Education (n = 5)

Resources and equipment (n = 10)

Lack of services (n = 2)

Communication: inadequate systems (n = 3)

Lack of documentation or access to documentation (n = 3)

Lack of communication between managers and professionals (n = 1)

Team and individual staff members

Attitudes, lack of engagement with patients (n = 5)

Staff inexperience (n = 9)

Poor planning, especially discharge planning (n = 5)

Communication breakdowns and gaps, including lack of referrals (n = 22)

Communication: handovers (n = 1)

Communication: written (n = 2)

Lack of communication between professionals and teams (n = 3)

Not following guidelines, or conflicting policies (n = 2)

Continuity of care (n = 3)

Staff stress and low morale (n = 5)

Supervision issues (n = 1)

Individual (patient)

Patient characteristics (n = 5) including co-morbidities, isolation

Lack of support once at home (n = 4)

Non-compliant patients (n = 1)

Types of errors
30 Giving a voice to patient safety in New South Wales

Potential causes of future adverse events (n = 181)

Medication errors (n = 17)

Falls (n = 8)

Pathology error (n = 1)

Aspiration (n = 1)

Other

No idea (n = 1)

Litigation (n = 1)

Once again, responses can be mapped to broad systems categories. Responses to this question
reflect participants’ responses to the question of frequency of errors: across the board, failure of
communication (in its various forms) is identified as the number one contributor to errors (19.3%),
followed closely by workforce issues such as staffing shortages (12.7%), skills (3.9%) and
experience (5.0%) of existing staff, and workload (7.2%).

The 2007 responses (n = 18) showed a similar pattern, although medical errors (22.2%) rather
than communication failures (16.7%) was perceived as the likeliest cause of future events. Other
potential causes included: falls; workforce issues (including increased workloads and isolated
workers); failure to react in time or failure to react appropriately; access issues; and aggression.

4.6 What key factors prevent improvements to patient safety?


Could I suggest the organisation of work practices – I guess it relates to culture to some extent,
but just the way the processes of care are organised, the way that people are used to doing
it and sometimes they’re following a 100 year-plus method of apprenticeship, learning craft
delivery, and we’re in a completely different healthcare environment than we were 100 years
ago obviously, and yet the practices are essentially the same, instead of concentrating on the
organisation of workflow …. (Senior Health Executive Focus Group)

The factors identified by the 2004 focus groups as preventing improvements closely mirror the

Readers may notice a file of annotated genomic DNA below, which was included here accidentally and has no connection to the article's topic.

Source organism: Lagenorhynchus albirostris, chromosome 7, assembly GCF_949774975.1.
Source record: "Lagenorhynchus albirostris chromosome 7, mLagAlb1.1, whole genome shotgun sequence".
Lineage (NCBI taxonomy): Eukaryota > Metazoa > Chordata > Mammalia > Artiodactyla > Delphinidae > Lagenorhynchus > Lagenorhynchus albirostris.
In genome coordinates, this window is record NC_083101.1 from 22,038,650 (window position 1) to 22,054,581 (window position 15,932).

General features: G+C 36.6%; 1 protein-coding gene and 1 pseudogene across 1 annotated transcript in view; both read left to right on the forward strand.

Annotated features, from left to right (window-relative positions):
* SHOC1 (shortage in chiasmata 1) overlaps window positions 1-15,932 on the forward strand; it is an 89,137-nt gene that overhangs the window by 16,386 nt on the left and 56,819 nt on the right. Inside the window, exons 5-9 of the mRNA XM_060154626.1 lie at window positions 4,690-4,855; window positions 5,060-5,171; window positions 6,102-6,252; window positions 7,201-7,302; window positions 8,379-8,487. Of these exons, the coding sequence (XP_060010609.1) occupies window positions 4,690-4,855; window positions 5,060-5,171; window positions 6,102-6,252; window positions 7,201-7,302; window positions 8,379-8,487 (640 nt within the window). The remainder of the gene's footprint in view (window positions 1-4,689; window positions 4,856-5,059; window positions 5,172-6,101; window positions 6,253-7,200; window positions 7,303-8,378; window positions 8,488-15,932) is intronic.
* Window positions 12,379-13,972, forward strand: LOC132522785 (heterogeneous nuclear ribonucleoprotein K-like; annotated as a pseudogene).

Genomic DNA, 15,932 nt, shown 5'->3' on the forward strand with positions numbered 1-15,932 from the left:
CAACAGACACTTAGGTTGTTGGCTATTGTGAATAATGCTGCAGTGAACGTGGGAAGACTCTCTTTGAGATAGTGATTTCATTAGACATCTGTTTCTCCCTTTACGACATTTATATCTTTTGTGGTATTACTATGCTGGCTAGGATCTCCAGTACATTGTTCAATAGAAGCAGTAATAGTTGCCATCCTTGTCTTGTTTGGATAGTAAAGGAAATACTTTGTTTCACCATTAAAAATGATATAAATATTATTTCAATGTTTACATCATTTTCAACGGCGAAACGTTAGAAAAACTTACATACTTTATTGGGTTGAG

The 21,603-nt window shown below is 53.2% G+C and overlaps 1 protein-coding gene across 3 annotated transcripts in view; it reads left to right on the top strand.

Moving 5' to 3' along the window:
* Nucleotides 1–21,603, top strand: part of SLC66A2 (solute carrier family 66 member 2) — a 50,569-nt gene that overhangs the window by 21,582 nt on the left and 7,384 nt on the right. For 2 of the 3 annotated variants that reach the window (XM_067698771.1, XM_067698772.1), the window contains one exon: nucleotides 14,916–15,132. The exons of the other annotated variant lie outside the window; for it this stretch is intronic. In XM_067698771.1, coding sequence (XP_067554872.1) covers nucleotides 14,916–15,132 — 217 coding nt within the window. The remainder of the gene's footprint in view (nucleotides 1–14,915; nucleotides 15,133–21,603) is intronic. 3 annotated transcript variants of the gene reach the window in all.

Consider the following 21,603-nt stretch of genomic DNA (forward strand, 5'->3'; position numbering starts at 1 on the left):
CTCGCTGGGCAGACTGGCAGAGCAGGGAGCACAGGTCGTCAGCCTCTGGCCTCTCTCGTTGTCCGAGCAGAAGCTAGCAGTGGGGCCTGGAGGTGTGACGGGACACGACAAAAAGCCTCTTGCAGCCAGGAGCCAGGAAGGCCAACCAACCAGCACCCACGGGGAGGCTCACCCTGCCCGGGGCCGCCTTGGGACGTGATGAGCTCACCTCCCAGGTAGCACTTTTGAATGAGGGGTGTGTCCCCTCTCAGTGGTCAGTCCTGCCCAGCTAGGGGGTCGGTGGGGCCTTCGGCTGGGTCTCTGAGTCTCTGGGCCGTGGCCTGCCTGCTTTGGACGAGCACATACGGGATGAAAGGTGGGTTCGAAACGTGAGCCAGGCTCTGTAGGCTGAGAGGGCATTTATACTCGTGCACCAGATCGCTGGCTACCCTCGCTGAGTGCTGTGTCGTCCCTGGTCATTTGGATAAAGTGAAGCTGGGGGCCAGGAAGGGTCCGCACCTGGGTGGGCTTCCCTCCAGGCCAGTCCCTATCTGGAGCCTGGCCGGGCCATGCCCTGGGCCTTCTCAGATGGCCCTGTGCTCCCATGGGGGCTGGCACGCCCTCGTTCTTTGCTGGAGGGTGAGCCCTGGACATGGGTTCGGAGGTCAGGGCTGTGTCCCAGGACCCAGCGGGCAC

participants’ previous concerns about the issue of patient safety. The focus groups identified a range
of issues at systems and organisational level (including finance, staffing, communication, workload,
co-ordination), and team (including communication, supervision) and individual levels.

Systems level issues included the need for patient safety strategies, guidelines and policies to be
introduced with greater attention to communication of their rationale and potential benefits (n = 2).
The need to consult people “at the coalface” in the development of new strategies was mentioned
by one group, while another identified the lack of assessment of the effectiveness of existing
strategies as something which prevented their full implementation. Finance and funding issues were
mentioned by several groups (n = 3).

If you went to the coalface and asked the people who are actually providing the care, they can
come up with some brilliant solutions, but they’re rarely asked, and if they don’t speak up and
suggest them then they’re never heard and it might take ten years to come out …. (Nursing
Focus Group)
31

Co-ordination between services was identified as a problem (n = 3), and both an acute and
community focus group (n = 2) identified the lack of 24 hour support for patients within their
homes as a significant concern. Difficulties in identifying, communicating with and handing
over to General Practitioners (GPs) was noted by the same groups as an issue in the longer
term safety of patients. In this last case, the impact of bulk-billing, the increase in large medical
centres rather than individual practices and the reticence of GPs to do home visits were issues
of note causing particular concern.

At an organisational level the matter of staffing once again ranked highly. Staff numbers were
identified by three groups as an issue, staff mix and level of experience by four groups, with an
additional two mentioning the increasing “casualisation rate” of staff. The implications of this
were seen as “… if we don’t grab hold of the challenges of training people in those situations
to be part of and recognised as part of the teams as they exist, then we’re gone ….” (Senior
Executive Manager). One group identified concerns about the Enrolled Nurse to Registered
Nurse levels, and expressed concern that this would be an increasing problem in the future.
Three groups mentioned their concern about the ability of staff to meet patients’ needs.

It is time consuming so it’s partly a time factor because you’re so busy trying to look after
your patient and then learning these new skills is taking extra time, to get everything
done on your shift. I stayed back until 11 o’clock the other night because I type with just
one finger and it was past 10 o’clock and I had to write my notes. I had to double check
everything. I had to deal with patients, equipment; there was an in-service on, etcetera….
(Senior Nursing Focus Group)

Resourcing for both staff and services was mentioned by five focus groups. Two groups